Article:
Despite scandals, key California politicians glide toward reelection. Here’s why.

A California insurance commissioner who billed taxpayers for long-distance living expenses and broke a vow not to accept campaign contributions from members of the industry he was elected to regulate.

A State Treasurer sued sexual harassment and unfair dismissal and criticized how much she charged taxpayers for business travel.

A Superintendent of Public Instruction is accused of: a toxic workplace and disobeying government rules Hiring a friend from abroad to a high-paying position in the California Department of Education.

Three of California’s eight state constitutional officers up for re-election in November — all Democrats — have had missteps or faced allegations of misconduct during their first four years in office, but voters don’t seem to mind.

Results from the June primary show all three are likely to be re-elected — a phenomenon political analysts attribute to the power of incumbents, California’s polarized politics and voters’ apathy towards lesser-known offices.

Either voters aren’t paying attention or have decided that even in bad times, incumbents are still their best option, said Jessica Levinson, an ethics expert and professor at Loyola Law School.

“I think there are some people who are going to say, ‘Do I want a Democrat who might be doing a questionable job, or do I want a Republican who holds views that I hate?'” Levinson said. “It’s not a good place when we’re talking about really important positions.”

Aside from the governor and possibly the attorney general, California state officials typically face sleeper races and little opposition, even when an incumbent is seared by scandal. This is despite the fact that these officers are responsible for a variety of government agencies that affect voters’ lives, from their pensions to the roads they drive to the schools their children attend.

Nearly 47% of registered voters in California are Democrats, 24% are Republicans, and nearly 23% are “no party preference.” No Republican has been elected statewide in California since 2006.

That could be part of the problem when it comes to voter withdrawal, said Bill Lockyer, a Democrat who has served as both state treasurer and attorney general under former governors. Gray Davis and Arnold Schwarzenegger.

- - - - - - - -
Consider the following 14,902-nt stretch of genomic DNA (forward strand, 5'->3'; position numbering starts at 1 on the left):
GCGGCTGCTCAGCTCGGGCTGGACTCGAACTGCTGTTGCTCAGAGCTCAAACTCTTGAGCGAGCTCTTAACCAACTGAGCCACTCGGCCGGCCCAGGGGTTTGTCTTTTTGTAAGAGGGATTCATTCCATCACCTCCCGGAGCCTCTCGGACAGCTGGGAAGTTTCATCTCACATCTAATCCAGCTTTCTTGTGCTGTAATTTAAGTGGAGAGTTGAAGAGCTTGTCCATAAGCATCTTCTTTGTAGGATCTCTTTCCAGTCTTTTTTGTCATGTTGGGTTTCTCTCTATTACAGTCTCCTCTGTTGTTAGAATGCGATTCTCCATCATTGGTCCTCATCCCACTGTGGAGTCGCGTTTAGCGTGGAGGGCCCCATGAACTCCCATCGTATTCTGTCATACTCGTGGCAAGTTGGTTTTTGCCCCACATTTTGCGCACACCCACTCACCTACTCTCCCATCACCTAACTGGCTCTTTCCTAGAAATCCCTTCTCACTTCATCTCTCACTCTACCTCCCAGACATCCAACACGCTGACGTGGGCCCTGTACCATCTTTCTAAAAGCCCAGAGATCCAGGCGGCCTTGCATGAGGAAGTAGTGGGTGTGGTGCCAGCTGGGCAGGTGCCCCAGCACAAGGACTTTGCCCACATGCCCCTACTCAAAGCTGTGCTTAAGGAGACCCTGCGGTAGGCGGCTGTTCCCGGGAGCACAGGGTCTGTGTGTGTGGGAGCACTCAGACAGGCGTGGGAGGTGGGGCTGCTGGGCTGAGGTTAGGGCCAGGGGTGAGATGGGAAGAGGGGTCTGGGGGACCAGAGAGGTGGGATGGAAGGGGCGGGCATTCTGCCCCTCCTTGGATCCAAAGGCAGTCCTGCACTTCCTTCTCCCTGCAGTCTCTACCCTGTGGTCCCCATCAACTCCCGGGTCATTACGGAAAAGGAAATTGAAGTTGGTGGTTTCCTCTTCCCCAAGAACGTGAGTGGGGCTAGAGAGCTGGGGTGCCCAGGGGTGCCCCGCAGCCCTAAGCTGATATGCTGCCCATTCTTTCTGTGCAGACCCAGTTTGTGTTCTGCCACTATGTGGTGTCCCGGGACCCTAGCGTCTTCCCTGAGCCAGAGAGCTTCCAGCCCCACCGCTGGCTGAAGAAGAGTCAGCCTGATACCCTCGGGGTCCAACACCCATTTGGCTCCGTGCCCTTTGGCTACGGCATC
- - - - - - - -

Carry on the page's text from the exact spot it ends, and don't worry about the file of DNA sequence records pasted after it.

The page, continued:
“Part of that may just be the relatively uncompetitive political environment in our state right now. The Democrats are so outnumbered that no one on the Republican side can fund opposition spending that might make these issues more immediate for voters,” said Lockyer, who also served as interim president of the state Senate in the 1990s . “We know that an informed and interested constituency is essential for it to work and it’s really disappointing when you don’t have it.”

Eric Schickler, a professor of political science at UC Berkeley and co-director of the university’s Institute of Governmental Studies, said the same political dynamic played out for another statewide constitutional official: Governor Gavin Newsom.

Schickler cited Newsom’s slight failure to recall last year and his expected re-election in November as evidence of an era of “pervasive polarization” on cultural issues that made it easy for California Democrats to secure a second term. Despite mishaps like his dinner at Tony French Laundry restaurant in Napa Valley during the COVID-19 lockdown, voters last year overwhelmingly voted to keep Newsom in office.

“Once it became a reality … then voters think about it, ‘Okay, there’s Newsom, but what’s the alternative?'” Shickler said of the recall.

One of the most recent political scandals in Sacramento occurred in 2019 when acting Insurance Commissioner Ricardo Lara apologized after an investigation by the San Diego Union-Tribune found he had broken a campaign promise and accepted tens of thousands of dollars in donations from insurance executives, many of them with business before his department.

Controversy for Lara – a former state legislator – continued when he was criticized for using taxpayer money to pay rent on a Sacramento apartment while keeping his primary address in Los Angeles.

The insurance commissioner is now the focus of an investigation by the Fair Political Practices Commission into a complaint alleging political committees funneled campaign funds from industry members to support his re-election.